The opinion of the court was delivered by: Simandle, District Judge
Petitioner Earl Bailey, a pre-trial detainee currently confined at the Atlantic County Justice Facility in Mays Landing, New Jersey, has submitted a petition for a writ of habeas corpus*fn1 and an application to proceed in forma pauperis pursuant to 28 U.S.C. § 1915(a). The respondent is Warden Joseph Bondiskey.
Based on his affidavit of indigence, the Court will grant Petitioner Earl Bailey's application to proceed in forma pauperis. Because it appears from a review of the Petition that Petitioner Bailey is not entitled to issuance of the writ at this time, the Court will dismiss the Petition. See 28 U.S.C. § 2243.
Petitioner asserts that he was arrested as a "victim of circumstance" for having been present at the scene of a police response to a domestic violence emergency call. He alleges that he does not know the individuals involved but despite his lack of involvement he was searched and arrested. He then alleges that once in custody he was denied a probable cause hearing because the Atlantic City Municipal Court does not hear probable cause motions any longer. According to documents attached to the Petition, the response from the Municipal Court was "Please be advised our court doesn't hear proable [sic] cause hearing [sic] any longer, contact Superior Court for more information."
II. STANDARDS FOR A SUA SPONTE DISMISSAL
United States Code Title 28, Section 2243 provides in relevant part as follows:
A court, justice or judge entertaining an application for a writ of habeas corpus shall forthwith award the writ or issue an order directing the respondent to show cause why the writ should not be granted, unless it appears from the application that the applicant or person detained is not entitled thereto.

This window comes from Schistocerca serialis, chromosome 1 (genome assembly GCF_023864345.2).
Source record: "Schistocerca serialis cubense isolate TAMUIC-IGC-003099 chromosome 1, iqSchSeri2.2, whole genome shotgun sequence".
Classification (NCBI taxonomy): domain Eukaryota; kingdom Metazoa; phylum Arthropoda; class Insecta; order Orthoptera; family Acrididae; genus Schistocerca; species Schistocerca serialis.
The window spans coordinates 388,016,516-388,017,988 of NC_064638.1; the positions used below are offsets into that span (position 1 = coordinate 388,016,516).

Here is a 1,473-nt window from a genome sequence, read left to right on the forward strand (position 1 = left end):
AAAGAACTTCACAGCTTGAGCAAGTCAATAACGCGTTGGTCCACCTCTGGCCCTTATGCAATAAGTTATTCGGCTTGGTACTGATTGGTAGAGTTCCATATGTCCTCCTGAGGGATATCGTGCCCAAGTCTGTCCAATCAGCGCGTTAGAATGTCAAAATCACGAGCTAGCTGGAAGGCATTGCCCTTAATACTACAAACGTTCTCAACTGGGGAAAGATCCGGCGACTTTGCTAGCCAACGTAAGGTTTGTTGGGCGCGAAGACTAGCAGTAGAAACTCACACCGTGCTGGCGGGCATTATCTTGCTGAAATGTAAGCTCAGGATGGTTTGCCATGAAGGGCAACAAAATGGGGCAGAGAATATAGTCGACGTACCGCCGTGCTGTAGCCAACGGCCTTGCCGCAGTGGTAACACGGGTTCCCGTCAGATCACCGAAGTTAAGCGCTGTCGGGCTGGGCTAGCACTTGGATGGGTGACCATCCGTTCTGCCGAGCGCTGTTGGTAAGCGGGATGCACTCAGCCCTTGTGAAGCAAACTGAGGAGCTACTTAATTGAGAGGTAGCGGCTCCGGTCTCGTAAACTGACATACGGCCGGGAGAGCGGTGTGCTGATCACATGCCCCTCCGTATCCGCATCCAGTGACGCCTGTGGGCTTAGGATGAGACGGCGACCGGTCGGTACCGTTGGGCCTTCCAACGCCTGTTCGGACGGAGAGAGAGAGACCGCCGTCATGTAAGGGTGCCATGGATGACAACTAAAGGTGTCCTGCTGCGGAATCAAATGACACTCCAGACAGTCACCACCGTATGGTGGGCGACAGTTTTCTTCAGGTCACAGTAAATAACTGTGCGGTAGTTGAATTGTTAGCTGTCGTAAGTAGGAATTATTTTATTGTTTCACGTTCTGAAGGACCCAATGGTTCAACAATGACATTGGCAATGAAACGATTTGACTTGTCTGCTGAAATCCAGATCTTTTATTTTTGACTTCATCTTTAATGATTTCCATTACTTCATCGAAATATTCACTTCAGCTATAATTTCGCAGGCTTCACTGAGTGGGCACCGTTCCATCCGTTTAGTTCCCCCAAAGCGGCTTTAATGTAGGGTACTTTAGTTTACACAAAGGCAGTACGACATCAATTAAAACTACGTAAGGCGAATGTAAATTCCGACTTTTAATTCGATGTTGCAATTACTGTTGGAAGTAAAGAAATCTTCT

A pro se pleading is held to less stringent standards than more formal pleadings drafted by lawyers. Estelle v. Gamble, 429 U.S. 97, 106 (1976); Haines v. Kerner, 404 U.S. 519, 520 (1972). A pro se habeas petition and any supporting submissions must be construed liberally and with a measure of tolerance. See Royce v. Hahn, 151 F.3d 116, 118 (3d Cir. 1998); Lewis v. Attorney General, 878 F.2d 714, 721-22 (3d Cir. 1989); United States v. Brierley, 414 F.2d 552, 555 (3d Cir. 1969), cert. denied, 399 U.S. 912 (1970). Nevertheless, a federal district court can dismiss a habeas corpus petition if it appears from the face of the petition that the petitioner is not entitled to relief. See Lonchar v. Thomas, 517 U.S. 314, 320 (1996); Siers v. Ryan, 773 F.2d 37, 45 (3d Cir. 1985), cert. denied, 490 U.S. 1025 (1989). See also 28 U.S.C. §§ 2243, 2254, 2255.
Addressing the question whether a federal court should ever grant a pre-trial writ of habeas corpus to a state prisoner, the Court of Appeals for the Third Circuit has held:
(1) federal courts have "pre-trial" habeas corpus jurisdiction;
(2) that jurisdiction without exhaustion should not be exercised at the pre-trial stage unless extraordinary ...